'56 hours of hell' at Mossmorran as concerns labelled 'legitimate' by Nicola Sturgeon

Nicola Sturgeon has said she will consider a full independent inquiry into the flaring at Mossmorran as opposition politicians called for action against operators ExxonMobil now.

Thursday, 8th October 2020, 2:33 pm
Updated Thursday, 8th October 2020, 4:02 pm
Mossmorran flared spectacularly during this week
Mossmorran flared spectacularly during this week

The issue of the unscheduled flaring, which lit up the skies of Fife and Edinburgh earlier this week, was raised by SNP MSP for Cowdenbeath Annabelle Ewing, who labelled the situation for residents “56 hours of hell” done with a “blatant disregard” for locals.

Ms Sturgeon said the concerns of residents were “entirely legitimate”.

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She said: “I completely understand the community concerns in relation to this issue and I understand the frustration and anger that people in the local community will feel and I hear it expressed on their behalf by Annabelle Ewing.

"SEPA is currently looking at the cause of the flaring and how it was managed over the full duration of the incident.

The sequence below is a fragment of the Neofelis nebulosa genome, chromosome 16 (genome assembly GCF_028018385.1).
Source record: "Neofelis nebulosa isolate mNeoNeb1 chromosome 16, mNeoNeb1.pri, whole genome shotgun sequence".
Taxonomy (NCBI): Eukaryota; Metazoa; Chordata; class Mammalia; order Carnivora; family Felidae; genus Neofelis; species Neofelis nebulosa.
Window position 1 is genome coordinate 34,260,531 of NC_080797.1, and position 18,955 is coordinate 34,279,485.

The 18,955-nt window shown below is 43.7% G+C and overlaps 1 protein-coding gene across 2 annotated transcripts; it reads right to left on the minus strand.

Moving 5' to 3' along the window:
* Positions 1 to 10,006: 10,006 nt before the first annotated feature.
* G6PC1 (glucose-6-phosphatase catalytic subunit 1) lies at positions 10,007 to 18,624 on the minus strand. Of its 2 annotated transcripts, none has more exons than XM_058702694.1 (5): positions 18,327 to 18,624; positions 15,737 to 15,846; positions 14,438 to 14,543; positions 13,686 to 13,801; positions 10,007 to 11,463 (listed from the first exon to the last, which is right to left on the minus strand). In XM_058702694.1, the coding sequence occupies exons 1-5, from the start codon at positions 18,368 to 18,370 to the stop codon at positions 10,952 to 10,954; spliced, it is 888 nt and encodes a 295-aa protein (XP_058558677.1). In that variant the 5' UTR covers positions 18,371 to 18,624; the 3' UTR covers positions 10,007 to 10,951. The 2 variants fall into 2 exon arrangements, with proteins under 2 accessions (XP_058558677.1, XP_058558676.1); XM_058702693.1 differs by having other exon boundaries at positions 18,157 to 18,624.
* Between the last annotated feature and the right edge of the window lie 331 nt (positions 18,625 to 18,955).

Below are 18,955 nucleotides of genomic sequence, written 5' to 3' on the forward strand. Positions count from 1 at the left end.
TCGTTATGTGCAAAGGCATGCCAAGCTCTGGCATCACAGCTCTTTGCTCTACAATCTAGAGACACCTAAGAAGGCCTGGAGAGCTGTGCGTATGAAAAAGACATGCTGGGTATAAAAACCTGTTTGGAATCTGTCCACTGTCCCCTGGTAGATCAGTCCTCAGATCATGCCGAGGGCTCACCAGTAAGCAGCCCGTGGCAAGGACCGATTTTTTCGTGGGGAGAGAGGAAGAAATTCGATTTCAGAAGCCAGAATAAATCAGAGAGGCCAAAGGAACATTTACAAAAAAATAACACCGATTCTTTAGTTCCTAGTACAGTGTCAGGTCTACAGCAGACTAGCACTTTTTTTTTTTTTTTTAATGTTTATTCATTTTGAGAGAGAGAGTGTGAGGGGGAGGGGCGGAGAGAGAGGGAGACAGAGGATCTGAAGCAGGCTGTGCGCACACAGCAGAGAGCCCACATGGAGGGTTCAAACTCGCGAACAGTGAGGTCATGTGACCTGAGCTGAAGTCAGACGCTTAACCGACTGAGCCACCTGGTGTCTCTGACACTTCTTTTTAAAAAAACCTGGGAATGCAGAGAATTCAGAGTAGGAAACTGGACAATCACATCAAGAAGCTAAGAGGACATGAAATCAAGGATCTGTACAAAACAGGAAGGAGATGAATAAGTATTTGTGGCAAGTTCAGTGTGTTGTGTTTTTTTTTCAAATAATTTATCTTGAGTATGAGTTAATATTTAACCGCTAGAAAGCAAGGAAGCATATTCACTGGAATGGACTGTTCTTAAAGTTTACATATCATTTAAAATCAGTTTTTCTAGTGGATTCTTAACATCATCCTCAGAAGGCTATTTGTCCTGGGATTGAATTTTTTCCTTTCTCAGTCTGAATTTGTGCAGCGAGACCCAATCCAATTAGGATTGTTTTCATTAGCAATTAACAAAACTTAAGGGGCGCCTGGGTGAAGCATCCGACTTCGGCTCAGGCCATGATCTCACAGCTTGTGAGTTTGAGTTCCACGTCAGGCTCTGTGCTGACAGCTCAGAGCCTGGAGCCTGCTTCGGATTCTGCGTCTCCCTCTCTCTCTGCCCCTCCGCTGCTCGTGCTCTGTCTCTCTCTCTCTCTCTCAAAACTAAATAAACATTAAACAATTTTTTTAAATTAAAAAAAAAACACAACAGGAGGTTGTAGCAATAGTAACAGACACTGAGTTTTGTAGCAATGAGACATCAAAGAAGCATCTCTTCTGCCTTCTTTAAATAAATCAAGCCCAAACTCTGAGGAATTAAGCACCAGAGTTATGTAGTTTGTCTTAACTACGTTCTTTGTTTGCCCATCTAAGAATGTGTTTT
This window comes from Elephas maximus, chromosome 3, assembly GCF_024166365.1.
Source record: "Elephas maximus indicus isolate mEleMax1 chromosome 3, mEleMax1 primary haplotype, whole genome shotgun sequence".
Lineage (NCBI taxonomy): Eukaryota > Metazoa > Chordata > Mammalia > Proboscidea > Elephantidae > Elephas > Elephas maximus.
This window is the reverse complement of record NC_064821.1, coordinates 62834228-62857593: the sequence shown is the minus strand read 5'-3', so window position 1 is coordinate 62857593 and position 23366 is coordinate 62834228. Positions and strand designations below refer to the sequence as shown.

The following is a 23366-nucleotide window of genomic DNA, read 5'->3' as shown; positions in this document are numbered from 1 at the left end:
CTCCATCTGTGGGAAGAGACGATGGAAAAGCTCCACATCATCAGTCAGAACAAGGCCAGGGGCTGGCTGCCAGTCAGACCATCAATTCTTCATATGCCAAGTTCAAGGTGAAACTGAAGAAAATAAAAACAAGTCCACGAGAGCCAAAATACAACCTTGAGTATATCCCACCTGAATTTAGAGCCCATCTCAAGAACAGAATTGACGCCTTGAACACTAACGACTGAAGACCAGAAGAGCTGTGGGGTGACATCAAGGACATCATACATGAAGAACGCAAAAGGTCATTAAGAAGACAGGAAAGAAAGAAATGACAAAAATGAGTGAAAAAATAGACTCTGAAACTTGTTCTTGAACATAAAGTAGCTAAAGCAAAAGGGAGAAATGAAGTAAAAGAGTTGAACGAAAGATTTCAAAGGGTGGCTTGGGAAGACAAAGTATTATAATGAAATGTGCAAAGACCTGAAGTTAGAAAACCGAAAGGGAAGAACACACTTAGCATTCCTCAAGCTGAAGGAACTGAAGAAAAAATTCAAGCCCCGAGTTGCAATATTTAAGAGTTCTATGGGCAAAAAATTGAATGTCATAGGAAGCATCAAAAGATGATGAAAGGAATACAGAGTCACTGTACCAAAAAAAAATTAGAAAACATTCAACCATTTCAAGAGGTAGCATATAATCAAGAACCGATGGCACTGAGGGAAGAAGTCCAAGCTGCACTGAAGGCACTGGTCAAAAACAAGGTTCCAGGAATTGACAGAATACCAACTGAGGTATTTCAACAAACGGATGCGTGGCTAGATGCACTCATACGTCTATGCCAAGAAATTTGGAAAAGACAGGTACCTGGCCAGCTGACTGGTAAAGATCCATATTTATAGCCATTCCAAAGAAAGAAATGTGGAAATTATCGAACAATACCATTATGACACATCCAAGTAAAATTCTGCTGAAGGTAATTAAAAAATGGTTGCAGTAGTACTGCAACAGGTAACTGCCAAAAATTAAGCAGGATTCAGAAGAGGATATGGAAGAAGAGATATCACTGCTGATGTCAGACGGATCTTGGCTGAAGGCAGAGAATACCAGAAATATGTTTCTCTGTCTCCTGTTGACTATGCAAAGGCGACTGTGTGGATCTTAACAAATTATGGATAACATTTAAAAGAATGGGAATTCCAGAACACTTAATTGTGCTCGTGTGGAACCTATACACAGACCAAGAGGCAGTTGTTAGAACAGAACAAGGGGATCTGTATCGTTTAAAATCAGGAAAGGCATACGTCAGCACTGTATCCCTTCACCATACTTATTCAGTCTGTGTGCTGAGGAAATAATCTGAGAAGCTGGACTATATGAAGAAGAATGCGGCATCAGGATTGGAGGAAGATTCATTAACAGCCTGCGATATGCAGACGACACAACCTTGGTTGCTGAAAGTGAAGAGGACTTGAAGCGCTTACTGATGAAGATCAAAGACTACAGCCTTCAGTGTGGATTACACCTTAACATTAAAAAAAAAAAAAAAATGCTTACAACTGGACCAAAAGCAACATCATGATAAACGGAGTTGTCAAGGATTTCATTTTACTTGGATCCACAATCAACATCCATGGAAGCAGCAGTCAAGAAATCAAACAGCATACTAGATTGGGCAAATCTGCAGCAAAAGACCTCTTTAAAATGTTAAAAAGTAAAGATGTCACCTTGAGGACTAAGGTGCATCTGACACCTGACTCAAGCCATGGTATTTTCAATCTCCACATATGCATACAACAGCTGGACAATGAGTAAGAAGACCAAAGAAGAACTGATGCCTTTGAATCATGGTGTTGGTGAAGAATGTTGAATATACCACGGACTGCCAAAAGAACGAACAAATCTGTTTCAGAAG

"The concerns locally are clear and well understood both by government and by regulators and the Crown Office is currently considering a report submitted by SEPA into a previous incident of flaring.

"I hope it is an indication of the seriousness with which SEPA is treating flaring incidents at the plant.”

Flaring at Mossmorran was also brought up by the Green MSP for mid-Scotland and Fife, Mark Ruskell, who called on the Scottish Government to consider a full independent inquiry into the flaring, something the First Minister said she would raise with the environment secretary.

Mr Ruskell said: “I’m glad that the voices of thousands who have raised concerns has finally been heard. The First Minister has said she will look into the possibility of an independent inquiry and how to give a secure future for workers at the plant.

“This commitment is an important first step, but it comes after over a year of ministers refusing to meet with residents, ignoring calls for an independent inquiry and only a week after the Scottish Government refused to agree to my call to establish a just transition board for Mossmorran.

“I look forward to progress on this. It’s clear this fossil fuel relic cannot provide long-term jobs in the future. Communities in Lochgelly and Cowdenbeath need a short-term end to the pollution and a long-term plan to invest in alternative and future-proofed jobs for this community.”

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